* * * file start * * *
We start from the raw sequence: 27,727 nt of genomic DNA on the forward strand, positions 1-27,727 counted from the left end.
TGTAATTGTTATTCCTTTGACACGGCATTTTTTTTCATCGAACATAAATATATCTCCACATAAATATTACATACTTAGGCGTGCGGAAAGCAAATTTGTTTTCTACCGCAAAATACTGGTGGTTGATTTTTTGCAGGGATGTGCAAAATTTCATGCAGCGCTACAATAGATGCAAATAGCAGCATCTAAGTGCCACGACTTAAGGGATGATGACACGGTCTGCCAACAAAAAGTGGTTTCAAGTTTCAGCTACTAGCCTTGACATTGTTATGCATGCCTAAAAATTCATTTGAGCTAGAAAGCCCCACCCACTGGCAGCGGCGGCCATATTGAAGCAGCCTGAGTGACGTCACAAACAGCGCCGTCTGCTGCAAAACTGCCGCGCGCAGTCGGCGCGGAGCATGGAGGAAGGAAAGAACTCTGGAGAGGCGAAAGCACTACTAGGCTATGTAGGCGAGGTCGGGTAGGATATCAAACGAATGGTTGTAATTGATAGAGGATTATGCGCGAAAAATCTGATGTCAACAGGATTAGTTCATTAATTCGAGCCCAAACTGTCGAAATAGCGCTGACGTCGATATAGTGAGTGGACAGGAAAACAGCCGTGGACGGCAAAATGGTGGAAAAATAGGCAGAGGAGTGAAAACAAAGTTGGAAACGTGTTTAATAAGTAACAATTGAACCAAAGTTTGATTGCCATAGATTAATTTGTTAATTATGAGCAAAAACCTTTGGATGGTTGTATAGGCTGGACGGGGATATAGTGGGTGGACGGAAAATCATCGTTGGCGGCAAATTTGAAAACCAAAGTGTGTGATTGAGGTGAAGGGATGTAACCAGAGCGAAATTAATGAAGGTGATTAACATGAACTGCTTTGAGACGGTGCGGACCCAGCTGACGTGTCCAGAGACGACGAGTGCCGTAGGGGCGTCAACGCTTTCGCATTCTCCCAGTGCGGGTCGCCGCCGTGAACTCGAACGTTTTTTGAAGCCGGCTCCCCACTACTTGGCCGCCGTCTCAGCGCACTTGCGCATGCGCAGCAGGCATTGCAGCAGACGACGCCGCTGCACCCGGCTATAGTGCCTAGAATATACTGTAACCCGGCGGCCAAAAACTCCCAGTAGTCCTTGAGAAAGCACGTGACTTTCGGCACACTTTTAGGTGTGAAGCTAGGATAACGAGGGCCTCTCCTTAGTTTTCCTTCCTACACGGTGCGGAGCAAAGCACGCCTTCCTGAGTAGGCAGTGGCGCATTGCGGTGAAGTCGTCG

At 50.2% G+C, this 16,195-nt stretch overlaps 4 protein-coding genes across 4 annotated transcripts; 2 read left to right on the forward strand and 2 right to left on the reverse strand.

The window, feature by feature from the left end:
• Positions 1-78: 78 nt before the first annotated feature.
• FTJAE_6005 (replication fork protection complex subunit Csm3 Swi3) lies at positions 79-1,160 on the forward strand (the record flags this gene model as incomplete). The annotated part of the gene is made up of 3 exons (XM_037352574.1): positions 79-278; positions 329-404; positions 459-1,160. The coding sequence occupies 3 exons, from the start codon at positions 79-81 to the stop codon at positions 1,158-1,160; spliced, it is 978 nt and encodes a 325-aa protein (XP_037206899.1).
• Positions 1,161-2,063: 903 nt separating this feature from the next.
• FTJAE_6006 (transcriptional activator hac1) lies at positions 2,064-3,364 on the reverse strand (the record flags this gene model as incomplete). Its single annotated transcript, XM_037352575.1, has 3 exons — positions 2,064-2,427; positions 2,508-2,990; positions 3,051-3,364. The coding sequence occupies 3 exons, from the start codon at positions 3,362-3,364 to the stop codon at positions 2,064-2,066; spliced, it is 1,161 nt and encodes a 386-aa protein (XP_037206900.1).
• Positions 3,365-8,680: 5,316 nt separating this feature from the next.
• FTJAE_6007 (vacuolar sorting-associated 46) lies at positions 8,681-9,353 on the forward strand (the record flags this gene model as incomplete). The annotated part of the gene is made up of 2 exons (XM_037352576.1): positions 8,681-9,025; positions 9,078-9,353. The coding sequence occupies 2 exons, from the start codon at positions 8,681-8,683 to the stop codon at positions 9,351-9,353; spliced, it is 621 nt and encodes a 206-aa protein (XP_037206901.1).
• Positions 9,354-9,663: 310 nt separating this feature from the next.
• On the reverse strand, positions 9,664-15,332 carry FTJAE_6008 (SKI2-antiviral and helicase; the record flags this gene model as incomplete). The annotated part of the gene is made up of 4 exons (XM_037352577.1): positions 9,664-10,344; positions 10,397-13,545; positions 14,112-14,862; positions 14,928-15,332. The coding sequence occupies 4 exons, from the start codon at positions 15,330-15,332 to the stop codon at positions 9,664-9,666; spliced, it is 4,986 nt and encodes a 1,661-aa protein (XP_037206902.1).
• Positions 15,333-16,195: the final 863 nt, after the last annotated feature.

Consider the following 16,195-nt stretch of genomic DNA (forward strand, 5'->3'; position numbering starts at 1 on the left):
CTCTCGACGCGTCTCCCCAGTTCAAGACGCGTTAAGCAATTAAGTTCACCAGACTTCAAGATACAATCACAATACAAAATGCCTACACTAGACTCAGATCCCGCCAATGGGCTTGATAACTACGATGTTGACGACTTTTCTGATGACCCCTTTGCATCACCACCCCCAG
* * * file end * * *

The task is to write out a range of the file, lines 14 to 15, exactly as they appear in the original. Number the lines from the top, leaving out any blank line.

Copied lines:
Consider the following 16,195-nt stretch of genomic DNA (forward strand, 5'->3'; position numbering starts at 1 on the left):
CTCTCGACGCGTCTCCCCAGTTCAAGACGCGTTAAGCAATTAAGTTCACCAGACTTCAAGATACAATCACAATACAAAATGCCTACACTAGACTCAGATCCCGCCAATGGGCTTGATAACTACGATGTTGACGACTTTTCTGATGACCCCTTTGCATCACCACCCCCAG